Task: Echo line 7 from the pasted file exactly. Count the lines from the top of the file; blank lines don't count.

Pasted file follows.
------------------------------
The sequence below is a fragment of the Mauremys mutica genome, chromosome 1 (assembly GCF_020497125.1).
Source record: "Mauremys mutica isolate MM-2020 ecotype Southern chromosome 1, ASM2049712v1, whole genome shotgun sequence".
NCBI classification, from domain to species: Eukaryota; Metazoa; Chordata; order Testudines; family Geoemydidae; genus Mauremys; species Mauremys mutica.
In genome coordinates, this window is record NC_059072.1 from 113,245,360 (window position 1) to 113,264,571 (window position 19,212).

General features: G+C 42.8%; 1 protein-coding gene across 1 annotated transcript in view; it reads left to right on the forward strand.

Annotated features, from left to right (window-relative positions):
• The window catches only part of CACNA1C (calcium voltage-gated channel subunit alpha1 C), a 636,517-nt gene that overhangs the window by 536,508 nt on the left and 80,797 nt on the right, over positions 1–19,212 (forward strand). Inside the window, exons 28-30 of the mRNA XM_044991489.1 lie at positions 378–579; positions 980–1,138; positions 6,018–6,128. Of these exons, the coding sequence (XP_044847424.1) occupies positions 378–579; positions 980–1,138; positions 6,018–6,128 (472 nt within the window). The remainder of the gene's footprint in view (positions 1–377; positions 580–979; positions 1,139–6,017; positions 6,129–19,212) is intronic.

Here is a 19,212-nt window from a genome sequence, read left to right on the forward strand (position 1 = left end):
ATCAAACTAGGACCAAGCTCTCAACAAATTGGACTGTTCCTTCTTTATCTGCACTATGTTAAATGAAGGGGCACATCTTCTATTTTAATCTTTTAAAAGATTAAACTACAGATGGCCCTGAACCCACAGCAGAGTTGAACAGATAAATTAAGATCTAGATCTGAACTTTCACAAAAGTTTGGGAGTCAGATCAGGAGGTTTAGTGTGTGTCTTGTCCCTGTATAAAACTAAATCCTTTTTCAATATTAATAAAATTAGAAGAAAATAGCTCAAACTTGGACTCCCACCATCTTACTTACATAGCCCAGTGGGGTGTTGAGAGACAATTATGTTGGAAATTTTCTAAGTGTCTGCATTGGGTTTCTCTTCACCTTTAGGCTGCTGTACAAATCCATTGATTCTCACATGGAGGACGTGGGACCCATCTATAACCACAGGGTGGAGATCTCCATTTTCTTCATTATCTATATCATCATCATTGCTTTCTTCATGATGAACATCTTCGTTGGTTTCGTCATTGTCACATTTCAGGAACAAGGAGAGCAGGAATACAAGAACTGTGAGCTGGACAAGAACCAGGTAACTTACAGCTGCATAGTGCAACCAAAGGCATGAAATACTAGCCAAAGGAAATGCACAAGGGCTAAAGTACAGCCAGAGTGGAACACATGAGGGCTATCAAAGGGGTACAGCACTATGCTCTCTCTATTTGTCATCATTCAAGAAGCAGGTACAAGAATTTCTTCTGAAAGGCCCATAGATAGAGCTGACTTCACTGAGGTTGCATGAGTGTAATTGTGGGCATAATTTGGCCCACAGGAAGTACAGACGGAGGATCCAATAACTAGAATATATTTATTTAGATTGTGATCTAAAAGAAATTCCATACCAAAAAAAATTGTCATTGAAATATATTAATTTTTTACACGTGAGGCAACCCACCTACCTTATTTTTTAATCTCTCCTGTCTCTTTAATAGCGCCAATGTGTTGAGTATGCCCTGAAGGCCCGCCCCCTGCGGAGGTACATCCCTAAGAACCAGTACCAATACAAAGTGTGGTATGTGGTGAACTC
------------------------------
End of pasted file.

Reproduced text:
• The window catches only part of CACNA1C (calcium voltage-gated channel subunit alpha1 C), a 636,517-nt gene that overhangs the window by 536,508 nt on the left and 80,797 nt on the right, over positions 1–19,212 (forward strand). Inside the window, exons 28-30 of the mRNA XM_044991489.1 lie at positions 378–579; positions 980–1,138; positions 6,018–6,128. Of these exons, the coding sequence (XP_044847424.1) occupies positions 378–579; positions 980–1,138; positions 6,018–6,128 (472 nt within the window). The remainder of the gene's footprint in view (positions 1–377; positions 580–979; positions 1,139–6,017; positions 6,129–19,212) is intronic.